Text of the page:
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Kicking Ass

22 Jul, 2010 By: Erik Gruenwedel

While edgy comic book heroes have found success in movies such as Sin City, Watchmen and The Dark Knight, making a film with a 10-year-old heroine who spews profanity while slicing and dicing bad guys was a tough sell to formula-driven Hollywood.

That’s the predicament director Matthew Vaughn (upcoming X-Men: First Class) faced pitching the comic book Kick-Ass as a feature film to the major studios.

A big fan of the eight-part series written by Scottish-born Mark Miller and distributed through Marvel’s Icon label, Vaughn assembled a group of private investors (including Brad Pitt) to finance the $28 million movie, according to illustrator John Romita Jr.

Romita and Miller co-own the rights to Kick-Ass and both served as executive producers on the film.

“Comic books bring their own built-in audience to a movie,” Romita says. “We self-published it, and Marvel distributed it.”

Adds Miller: “Marvel doesn’t see a cent from the movie.”

Romita, who illustrated a short flashback sequence of the Big Daddy character (played by Nicolas Cage) in Kick-Ass, says snippets and trailers released on the Internet coupled with buzz from the comic book at film festivals and conventions convinced Lionsgate to acquire the distribution rights.

“There was more European acceptance because it is such an edgy type of film,” Romita says. “Whereas Americans got a little put off possibly by the little girl cursing, which I think is silly.”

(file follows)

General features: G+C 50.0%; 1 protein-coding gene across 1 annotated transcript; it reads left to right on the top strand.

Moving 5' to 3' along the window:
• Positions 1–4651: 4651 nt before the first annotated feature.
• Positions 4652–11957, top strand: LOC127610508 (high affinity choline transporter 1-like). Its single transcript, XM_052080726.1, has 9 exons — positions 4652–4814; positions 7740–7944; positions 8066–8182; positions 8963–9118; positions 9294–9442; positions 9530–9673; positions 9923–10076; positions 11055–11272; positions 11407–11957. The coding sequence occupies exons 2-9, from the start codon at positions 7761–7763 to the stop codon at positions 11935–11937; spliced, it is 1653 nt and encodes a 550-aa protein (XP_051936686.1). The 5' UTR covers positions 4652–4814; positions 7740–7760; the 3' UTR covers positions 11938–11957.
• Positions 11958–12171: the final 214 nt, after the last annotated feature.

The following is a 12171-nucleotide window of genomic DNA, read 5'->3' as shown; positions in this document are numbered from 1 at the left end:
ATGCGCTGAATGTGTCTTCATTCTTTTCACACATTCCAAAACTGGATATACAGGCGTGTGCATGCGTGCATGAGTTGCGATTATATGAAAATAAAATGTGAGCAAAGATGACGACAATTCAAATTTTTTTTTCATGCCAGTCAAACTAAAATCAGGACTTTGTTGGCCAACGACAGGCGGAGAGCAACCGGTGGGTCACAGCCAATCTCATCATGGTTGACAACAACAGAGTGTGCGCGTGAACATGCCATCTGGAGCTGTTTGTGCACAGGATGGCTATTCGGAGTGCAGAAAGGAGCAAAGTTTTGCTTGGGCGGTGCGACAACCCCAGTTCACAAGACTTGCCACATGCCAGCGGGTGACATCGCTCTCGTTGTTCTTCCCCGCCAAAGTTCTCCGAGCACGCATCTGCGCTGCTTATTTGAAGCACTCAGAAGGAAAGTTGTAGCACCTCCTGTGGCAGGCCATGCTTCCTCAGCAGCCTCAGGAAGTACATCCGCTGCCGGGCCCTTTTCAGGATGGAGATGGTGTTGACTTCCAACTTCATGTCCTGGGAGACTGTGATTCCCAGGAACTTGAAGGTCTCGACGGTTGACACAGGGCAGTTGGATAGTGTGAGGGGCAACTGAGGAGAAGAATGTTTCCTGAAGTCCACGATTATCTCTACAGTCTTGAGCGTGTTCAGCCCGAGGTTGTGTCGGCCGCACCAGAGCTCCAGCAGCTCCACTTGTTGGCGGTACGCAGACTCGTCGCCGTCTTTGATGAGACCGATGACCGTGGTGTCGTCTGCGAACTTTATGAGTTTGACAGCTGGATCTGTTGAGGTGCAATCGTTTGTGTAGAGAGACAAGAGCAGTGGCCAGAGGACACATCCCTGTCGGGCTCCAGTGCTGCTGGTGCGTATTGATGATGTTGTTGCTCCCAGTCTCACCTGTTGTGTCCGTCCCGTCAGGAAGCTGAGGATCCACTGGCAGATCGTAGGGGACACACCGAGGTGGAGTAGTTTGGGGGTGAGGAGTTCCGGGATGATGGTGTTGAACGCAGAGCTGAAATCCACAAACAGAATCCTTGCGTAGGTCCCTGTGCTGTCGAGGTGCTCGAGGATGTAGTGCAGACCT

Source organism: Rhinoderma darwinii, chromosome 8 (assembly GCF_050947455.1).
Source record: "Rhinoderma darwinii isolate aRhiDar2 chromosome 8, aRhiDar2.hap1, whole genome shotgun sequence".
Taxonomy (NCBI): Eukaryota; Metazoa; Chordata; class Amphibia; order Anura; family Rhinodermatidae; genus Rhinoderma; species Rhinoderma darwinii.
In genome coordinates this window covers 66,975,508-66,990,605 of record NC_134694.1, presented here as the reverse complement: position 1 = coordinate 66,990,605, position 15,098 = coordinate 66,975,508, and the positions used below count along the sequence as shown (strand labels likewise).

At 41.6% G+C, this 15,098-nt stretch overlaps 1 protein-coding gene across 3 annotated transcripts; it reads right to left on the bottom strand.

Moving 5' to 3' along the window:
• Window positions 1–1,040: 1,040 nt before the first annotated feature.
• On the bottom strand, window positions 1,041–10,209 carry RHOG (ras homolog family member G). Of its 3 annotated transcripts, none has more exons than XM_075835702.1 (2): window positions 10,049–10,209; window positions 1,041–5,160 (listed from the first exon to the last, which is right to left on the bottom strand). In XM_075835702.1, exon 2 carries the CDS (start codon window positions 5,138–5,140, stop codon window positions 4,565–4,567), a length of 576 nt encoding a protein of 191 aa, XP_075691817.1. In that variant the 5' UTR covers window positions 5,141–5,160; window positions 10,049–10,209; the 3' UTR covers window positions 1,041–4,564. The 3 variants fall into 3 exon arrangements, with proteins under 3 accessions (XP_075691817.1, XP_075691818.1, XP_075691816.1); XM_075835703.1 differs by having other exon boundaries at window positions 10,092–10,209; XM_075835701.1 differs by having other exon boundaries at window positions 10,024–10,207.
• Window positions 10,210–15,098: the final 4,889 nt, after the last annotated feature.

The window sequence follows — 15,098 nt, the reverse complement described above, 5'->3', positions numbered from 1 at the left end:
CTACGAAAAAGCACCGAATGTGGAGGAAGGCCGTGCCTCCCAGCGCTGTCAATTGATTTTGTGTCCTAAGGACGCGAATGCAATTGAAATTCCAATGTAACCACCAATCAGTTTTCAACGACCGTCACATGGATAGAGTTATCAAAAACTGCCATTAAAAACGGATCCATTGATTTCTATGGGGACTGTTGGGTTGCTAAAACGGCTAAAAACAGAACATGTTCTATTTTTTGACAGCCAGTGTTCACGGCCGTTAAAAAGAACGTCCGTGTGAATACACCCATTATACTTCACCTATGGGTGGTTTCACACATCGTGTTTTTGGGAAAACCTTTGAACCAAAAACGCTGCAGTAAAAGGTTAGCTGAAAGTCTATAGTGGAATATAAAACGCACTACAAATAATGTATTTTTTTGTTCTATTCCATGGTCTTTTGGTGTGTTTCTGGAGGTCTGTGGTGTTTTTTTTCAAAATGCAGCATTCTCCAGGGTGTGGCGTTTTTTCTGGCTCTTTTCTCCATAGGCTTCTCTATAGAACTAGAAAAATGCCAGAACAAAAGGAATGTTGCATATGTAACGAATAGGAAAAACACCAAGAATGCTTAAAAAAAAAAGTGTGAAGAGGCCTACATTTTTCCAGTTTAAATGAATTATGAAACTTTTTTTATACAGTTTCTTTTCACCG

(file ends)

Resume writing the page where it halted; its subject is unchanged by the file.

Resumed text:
The movie follows ordinary teen Dave (Aaron Johnson), who decides to “do something” with his life and dons a superhero mask to fight real-life crime. After getting pummeled by bad guys, Dave is befriended by father/daughter capers Big Daddy and Hit Girl (Chloë Grace Moretz), and together they seek to take out crime boss D’Amico (Mark Strong). 

The film is “massively” autobiographical, Miller says, with several key scenes written when he was just 15 years old. He and his friends went to karate classes, worked out and designed costumes in youthful exuberance to become crimefighters.

“The story is basically about what would have happened if we tried to fight crime,” Miller says, alluding to the personal carnage he avoided when common sense and puberty intervened. “I knew for a fact I would have had the shit kicked out of me the first night.”

Romita and Miller declare themselves huge fans of DVD and Blu-ray Disc, with the special features as important as the actual movie. Romita says he was interviewed for featurettes found on the DVD and Blu-ray Disc releases of Iron Man, Daredevil and Spider-Man.

“I like to watch a movie with the commentary on to see the outtakes,” he says. “I enjoy hearing the ins and outs behind the scenes with the directors.”

Miller says he bought his first DVD player when Richard Donner’s Superman came out on DVD because there were four hours of special features on it.

“I sat up all night watching the movie without the commentary and then watching it again with the soundtrack,” he says, alluding to a love affair with DVD that now amasses more than 2,000 films. His favorites run the gamut from Citizen Kane and Japanese director Akira Kurosawa boxed sets to 1982 kung fu cult movie The Crippled Masters, about a guy with no arms and another guy with withered legs who team up to fight evil.

“I just eat that stuff up,” Miller says.

Miller says he is finishing writing the sequel, Kick-Ass 2: Balls to the Wall, which features two new characters: Comrade Bitch (a female Russian cannibal) and The Colonel.

“He is a retired colonel who doesn’t like all the shit going down in his neighborhood, so he forms a super team [of crimefighters],” Miller says. He says the sequel will remedy Hit Girl’s hiatus from destruction.

“It will be like [Clint Eastwood’s] Unforgiven,” Miller jokes, “only for an 11-year-old girl.”

Kick-Ass will be available Aug. 3 as a Blu-ray Combo Pack ($39.99) and on DVD ($29.95) from Lionsgate.

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